Kristie C. Wolferman
July 16, 2009
36 minutes 14 seconds (36:14)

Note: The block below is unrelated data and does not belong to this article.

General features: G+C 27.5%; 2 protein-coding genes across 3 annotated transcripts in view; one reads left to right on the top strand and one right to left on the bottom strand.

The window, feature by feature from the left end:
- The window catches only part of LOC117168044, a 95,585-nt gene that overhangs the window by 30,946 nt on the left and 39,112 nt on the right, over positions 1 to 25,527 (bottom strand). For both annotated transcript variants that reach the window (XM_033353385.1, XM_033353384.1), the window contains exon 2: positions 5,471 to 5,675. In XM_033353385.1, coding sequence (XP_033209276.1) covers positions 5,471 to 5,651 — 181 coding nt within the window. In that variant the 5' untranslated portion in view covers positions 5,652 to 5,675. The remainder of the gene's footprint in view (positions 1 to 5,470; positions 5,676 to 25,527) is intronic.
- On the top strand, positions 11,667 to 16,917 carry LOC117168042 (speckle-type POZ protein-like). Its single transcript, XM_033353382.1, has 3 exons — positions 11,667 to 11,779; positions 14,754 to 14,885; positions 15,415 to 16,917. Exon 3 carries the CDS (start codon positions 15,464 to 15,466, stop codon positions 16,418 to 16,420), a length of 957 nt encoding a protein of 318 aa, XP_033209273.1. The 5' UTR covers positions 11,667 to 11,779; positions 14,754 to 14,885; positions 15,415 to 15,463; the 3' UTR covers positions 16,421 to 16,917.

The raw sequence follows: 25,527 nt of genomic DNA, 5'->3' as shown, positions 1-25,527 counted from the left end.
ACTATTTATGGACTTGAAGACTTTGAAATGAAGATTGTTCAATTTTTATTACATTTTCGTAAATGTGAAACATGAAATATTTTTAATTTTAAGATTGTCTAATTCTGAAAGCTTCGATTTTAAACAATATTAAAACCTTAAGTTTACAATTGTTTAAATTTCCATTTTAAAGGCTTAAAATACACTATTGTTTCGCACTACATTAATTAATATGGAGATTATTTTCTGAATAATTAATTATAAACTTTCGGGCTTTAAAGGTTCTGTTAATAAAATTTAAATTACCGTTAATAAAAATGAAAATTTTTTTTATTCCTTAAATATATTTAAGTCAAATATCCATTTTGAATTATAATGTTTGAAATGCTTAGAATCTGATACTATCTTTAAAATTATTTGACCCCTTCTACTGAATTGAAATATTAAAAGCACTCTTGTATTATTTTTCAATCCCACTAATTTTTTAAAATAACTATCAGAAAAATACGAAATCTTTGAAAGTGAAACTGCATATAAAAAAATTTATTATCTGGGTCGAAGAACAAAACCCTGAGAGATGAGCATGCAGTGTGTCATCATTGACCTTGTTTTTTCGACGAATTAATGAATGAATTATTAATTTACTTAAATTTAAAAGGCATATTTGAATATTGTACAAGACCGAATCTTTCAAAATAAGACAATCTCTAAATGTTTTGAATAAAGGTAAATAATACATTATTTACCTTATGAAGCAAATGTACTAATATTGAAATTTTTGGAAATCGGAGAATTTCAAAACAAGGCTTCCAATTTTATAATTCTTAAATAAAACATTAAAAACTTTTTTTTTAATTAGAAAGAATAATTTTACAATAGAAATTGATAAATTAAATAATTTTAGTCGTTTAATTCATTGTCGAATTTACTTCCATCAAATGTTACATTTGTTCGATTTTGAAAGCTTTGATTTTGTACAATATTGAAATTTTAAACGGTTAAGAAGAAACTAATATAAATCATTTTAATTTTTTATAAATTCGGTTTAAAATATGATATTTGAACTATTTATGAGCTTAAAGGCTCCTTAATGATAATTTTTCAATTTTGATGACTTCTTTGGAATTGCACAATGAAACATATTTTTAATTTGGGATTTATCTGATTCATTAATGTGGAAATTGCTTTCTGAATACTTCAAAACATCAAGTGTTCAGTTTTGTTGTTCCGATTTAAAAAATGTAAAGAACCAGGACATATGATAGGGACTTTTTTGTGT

Acknowledged as a significant figure in the history of women on the early western frontier, Mary Easton Sibley may be little known to modern readers. Yet, as wife to the Indian factor at Fort Osage, she became one of the most innovative and influential pioneer teachers. Ultimately, she founded Lindenwood University, a school that continues to thrive today. Although Sibley's life has been told in older accounts, Kristie Wolferman's book is the first to fully draw on Mary and George Sibley's journals and letters, which shed light on Sibley's views regarding women's social and political roles, slavery, temperance, religion, and other topics. Wolferman depicts not merely a frontier heroine and educational pioneer but an assertive woman who did not hesitate to express unconventional views. This biography not only brings to life one of Missouri's most remarkable women educators, but also demonstrates how her story reflects educational, religious, and social developments in both the state and the nation.
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